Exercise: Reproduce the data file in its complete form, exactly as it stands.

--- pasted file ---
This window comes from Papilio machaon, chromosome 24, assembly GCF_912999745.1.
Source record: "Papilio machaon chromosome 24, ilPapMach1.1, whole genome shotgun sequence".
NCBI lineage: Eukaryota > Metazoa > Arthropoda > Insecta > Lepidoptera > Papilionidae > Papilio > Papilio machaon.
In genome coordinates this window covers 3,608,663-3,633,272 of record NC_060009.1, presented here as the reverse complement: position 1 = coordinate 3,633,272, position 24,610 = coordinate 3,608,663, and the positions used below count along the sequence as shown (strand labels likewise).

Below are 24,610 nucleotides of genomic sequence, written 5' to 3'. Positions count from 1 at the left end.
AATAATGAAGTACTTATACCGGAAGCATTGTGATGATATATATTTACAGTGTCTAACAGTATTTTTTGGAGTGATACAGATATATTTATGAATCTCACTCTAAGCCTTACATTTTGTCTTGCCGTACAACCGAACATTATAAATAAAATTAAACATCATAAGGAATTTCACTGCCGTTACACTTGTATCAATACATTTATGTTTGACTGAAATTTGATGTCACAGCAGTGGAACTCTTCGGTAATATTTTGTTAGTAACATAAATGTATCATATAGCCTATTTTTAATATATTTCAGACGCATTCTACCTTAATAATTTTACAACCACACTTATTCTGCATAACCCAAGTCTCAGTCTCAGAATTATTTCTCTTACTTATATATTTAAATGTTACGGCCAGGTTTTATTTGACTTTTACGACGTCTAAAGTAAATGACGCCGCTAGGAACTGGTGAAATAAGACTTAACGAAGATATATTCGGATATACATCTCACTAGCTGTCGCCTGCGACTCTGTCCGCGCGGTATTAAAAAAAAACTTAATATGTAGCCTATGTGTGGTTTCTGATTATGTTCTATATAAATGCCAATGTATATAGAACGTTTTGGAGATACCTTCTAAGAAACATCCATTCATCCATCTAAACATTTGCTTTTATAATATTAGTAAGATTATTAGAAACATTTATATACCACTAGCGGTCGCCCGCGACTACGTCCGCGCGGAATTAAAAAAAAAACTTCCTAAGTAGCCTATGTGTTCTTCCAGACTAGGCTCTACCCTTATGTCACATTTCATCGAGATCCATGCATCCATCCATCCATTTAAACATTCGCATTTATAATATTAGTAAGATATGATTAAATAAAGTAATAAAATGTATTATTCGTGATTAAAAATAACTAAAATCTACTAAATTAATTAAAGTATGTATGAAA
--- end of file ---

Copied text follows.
This window comes from Papilio machaon, chromosome 24, assembly GCF_912999745.1.
Source record: "Papilio machaon chromosome 24, ilPapMach1.1, whole genome shotgun sequence".
NCBI lineage: Eukaryota > Metazoa > Arthropoda > Insecta > Lepidoptera > Papilionidae > Papilio > Papilio machaon.
In genome coordinates this window covers 3,608,663-3,633,272 of record NC_060009.1, presented here as the reverse complement: position 1 = coordinate 3,633,272, position 24,610 = coordinate 3,608,663, and the positions used below count along the sequence as shown (strand labels likewise).

Below are 24,610 nucleotides of genomic sequence, written 5' to 3'. Positions count from 1 at the left end.
AATAATGAAGTACTTATACCGGAAGCATTGTGATGATATATATTTACAGTGTCTAACAGTATTTTTTGGAGTGATACAGATATATTTATGAATCTCACTCTAAGCCTTACATTTTGTCTTGCCGTACAACCGAACATTATAAATAAAATTAAACATCATAAGGAATTTCACTGCCGTTACACTTGTATCAATACATTTATGTTTGACTGAAATTTGATGTCACAGCAGTGGAACTCTTCGGTAATATTTTGTTAGTAACATAAATGTATCATATAGCCTATTTTTAATATATTTCAGACGCATTCTACCTTAATAATTTTACAACCACACTTATTCTGCATAACCCAAGTCTCAGTCTCAGAATTATTTCTCTTACTTATATATTTAAATGTTACGGCCAGGTTTTATTTGACTTTTACGACGTCTAAAGTAAATGACGCCGCTAGGAACTGGTGAAATAAGACTTAACGAAGATATATTCGGATATACATCTCACTAGCTGTCGCCTGCGACTCTGTCCGCGCGGTATTAAAAAAAAACTTAATATGTAGCCTATGTGTGGTTTCTGATTATGTTCTATATAAATGCCAATGTATATAGAACGTTTTGGAGATACCTTCTAAGAAACATCCATTCATCCATCTAAACATTTGCTTTTATAATATTAGTAAGATTATTAGAAACATTTATATACCACTAGCGGTCGCCCGCGACTACGTCCGCGCGGAATTAAAAAAAAAACTTCCTAAGTAGCCTATGTGTTCTTCCAGACTAGGCTCTACCCTTATGTCACATTTCATCGAGATCCATGCATCCATCCATCCATTTAAACATTCGCATTTATAATATTAGTAAGATATGATTAAATAAAGTAATAAAATGTATTATTCGTGATTAAAAATAACTAAAATCTACTAAATTAATTAAAGTATGTATGAAA